# Primitive roots?

Can a number have more than 1 primitive root?

Thanks

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Hurkyl
Staff Emeritus
Gold Member
This one's not too hard to work out for yourself: what's the defining property of a primitive root?

From the name, I get the impression that there should be only one primitive root for each number but there are more due to the definition that a primitive root exists when the primitive root to the power of phi(n) has a remainder of 1 when divided by n.

Finding the primitive of a number, n (if it exists) is quiet a long process of trial and error is it not?

Hurkyl
Staff Emeritus
Gold Member
The "primitive" part of saying that a is a primitive root modulo n means that that every number m relatively prime to n can be written as m = a^k (mod n) for some integer k.

As I recall, there are quite a lot of them, so you just try things randomly, and you'll find one fairly quickly.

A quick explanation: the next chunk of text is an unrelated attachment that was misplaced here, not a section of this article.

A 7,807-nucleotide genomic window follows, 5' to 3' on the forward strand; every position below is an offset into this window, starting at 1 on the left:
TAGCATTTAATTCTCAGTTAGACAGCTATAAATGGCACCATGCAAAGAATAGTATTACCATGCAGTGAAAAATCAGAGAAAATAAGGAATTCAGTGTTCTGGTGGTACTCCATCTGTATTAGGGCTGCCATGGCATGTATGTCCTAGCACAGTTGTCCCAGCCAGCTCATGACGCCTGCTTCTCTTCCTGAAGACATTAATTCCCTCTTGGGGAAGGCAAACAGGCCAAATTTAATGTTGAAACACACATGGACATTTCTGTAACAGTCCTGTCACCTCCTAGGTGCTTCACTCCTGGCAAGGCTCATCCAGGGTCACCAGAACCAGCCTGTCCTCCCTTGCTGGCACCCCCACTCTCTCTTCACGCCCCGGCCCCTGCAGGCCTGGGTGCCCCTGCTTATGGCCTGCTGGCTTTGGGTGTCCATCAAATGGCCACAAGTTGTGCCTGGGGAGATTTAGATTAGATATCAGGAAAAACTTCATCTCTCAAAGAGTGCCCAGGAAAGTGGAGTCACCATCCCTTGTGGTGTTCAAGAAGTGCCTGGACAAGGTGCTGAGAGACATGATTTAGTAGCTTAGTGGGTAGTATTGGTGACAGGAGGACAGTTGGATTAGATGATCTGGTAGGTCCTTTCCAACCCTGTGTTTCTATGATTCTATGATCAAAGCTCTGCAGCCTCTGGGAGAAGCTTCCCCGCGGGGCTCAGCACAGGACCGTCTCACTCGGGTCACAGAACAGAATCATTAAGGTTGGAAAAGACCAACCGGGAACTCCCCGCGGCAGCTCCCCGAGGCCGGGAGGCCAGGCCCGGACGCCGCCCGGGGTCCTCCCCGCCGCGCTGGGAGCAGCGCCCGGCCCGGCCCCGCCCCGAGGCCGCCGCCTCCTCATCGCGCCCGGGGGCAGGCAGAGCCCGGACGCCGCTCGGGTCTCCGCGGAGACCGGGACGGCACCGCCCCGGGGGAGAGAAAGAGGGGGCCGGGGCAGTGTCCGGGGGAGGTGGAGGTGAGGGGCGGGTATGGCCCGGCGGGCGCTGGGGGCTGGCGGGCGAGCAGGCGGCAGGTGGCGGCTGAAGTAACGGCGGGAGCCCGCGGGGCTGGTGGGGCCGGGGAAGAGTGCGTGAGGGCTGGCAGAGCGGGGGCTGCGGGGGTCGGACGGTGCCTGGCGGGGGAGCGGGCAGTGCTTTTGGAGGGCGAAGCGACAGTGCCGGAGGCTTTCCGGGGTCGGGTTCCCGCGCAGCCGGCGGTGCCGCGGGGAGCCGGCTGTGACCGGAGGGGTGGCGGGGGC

What do you mean by relatively prime?

How many numbers do have to try to ensure this number has no primitive roots?

Thanks Hurkyl

Also, prime numbers always have at least one primitive root but do they have infinitely many?

Are one primitive root usually prefered to another?

One excercise was find the primitive root of 12.

I did it by trying to find a number 'a' where the ord of the number 'a' to the base 12 equal phi(12)

phi(12) = 2

and so I found 5^2 is congruent to 1 (mod 12). The power of 5, that is 2 is also the smallest power for which 5^i is congruent to 1 (mod 12).

the gcd(5,12)=1

Hence i=phi(12)=ord5(mod12) which matches the definition of primitive root. 'a' or the primitive root therefore is 5.

But the back of the book said that 12 has no primitive root.

Is the book wrong or am I wrong?

Thanks

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matt grime